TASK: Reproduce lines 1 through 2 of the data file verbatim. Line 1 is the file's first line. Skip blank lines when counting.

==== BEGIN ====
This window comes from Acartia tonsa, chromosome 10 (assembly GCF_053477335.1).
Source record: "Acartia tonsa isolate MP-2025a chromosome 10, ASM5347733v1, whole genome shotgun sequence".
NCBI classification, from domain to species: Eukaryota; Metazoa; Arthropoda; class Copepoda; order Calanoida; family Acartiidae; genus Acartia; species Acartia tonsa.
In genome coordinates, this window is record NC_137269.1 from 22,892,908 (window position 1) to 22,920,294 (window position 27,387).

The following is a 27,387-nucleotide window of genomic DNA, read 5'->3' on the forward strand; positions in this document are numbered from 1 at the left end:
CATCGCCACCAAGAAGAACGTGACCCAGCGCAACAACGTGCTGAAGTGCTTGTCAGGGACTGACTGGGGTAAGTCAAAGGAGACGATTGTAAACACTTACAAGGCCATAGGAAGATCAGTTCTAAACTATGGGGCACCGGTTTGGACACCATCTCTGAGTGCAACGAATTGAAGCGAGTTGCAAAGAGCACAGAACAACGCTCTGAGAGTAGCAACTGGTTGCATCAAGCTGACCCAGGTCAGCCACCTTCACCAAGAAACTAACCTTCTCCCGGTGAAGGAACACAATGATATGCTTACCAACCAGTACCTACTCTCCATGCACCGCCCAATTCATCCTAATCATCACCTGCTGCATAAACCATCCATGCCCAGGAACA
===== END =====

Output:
This window comes from Acartia tonsa, chromosome 10 (assembly GCF_053477335.1).
Source record: "Acartia tonsa isolate MP-2025a chromosome 10, ASM5347733v1, whole genome shotgun sequence".